John Garland, Math Teacher, Albemarle High School
What is the most challenging aspect of your job?
The most challenging part of my job is seeing kids give up on themselves. I spend countless hours tracking these individuals down, giving second, third and fourth chances, and providing a ton of support. It is heart-breaking when this time investment doesn’t yield a positive return. On the other hand, what keeps me going are the many successes. Albemarle High School has a smart, out-going and talented student body. I consider myself fortunate to work with them each and everyday.
What’s the most common misconception about your job?
The most common misconception about our job is that we have summers, weekends and holidays off to do as we please. A ton of “free time” is designated to preparation, continuing education and parent contacts. Albemarle High School’s website lists the start time for classes at 8:45 a.m. and ending time at 3:45 p.m. Many days I am at school by 8 a.m., leaving school around 4:30 p.m., and working with students (via email and phone) until 9 p.m.
Where do you see the teaching field in 5 years?
Albemarle County is making the shift to do more project-based learning and place less and less emphasis on the Standards of Learning Tests. Dr. Pam Moran, our superintendent, is an advocate of this. I hope we continue with this trend. In regards to the classroom, the traditional view of desks and a teacher in front of a chalkboard is a thing of the past. Classrooms are no longer restricted to the confines of a room in a school. Technology is evolving so quickly that what once was thought to be impossible becomes part of everyday life. To answer the question of where I see education in five years…I will have to say I don’t know. The possibilities are limitless.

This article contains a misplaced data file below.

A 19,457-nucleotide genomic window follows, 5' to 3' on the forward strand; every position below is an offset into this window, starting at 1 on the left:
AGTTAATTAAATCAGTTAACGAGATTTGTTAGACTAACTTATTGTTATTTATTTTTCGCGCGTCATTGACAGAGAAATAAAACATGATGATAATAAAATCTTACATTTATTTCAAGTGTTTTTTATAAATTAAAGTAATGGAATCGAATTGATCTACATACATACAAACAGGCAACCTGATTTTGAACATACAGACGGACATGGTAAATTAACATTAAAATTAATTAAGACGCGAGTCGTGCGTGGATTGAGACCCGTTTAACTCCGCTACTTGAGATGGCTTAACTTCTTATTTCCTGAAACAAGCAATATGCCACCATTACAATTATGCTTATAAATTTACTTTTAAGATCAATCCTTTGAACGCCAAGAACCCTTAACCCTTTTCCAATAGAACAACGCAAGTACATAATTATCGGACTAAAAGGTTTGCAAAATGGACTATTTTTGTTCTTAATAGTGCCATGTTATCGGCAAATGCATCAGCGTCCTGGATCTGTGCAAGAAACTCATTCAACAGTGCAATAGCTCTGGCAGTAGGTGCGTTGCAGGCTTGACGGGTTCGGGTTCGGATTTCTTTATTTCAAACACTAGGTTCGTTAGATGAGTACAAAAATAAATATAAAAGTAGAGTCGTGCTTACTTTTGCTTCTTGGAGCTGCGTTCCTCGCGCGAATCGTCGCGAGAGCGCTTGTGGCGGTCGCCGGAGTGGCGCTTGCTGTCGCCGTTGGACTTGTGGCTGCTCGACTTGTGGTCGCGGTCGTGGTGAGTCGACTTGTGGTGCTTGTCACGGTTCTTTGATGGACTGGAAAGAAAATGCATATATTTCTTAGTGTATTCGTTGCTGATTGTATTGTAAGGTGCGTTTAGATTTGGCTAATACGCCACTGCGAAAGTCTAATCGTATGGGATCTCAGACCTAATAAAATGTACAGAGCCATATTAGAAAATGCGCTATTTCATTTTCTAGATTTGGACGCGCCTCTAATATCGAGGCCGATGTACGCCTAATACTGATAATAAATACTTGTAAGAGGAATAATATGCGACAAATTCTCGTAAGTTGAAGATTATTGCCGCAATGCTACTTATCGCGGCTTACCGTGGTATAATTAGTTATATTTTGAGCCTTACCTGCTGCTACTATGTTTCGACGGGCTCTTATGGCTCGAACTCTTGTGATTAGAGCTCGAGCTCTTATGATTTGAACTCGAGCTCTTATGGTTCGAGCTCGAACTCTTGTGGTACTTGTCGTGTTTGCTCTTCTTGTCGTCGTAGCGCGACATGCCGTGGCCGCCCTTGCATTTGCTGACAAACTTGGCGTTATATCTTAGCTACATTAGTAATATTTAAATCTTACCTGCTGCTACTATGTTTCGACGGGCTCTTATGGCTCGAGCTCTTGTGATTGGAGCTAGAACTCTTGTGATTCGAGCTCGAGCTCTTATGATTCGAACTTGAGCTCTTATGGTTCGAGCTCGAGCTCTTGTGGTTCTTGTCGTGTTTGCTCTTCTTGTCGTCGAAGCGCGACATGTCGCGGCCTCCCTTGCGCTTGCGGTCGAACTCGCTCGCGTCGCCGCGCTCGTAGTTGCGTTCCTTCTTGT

What outside experience prepared you best to become a teacher?
Three experiences have definitely helped me become a better teacher. Ironically, these have all occurred during my teaching career. First and foremost, being a parent. Seeing the “other side of the coin” gives you a great appreciation for the educational process. Secondly, collaborating. I have had the opportunity to team teach with two great individuals. Working with them has opened me up to new teaching strategies and learning styles. Last, but not least, I run a successful business outside of school. Dealing with contracts, contacts and advertising in the wedding industry sums up what I do on a daily basis in teaching…I sell math.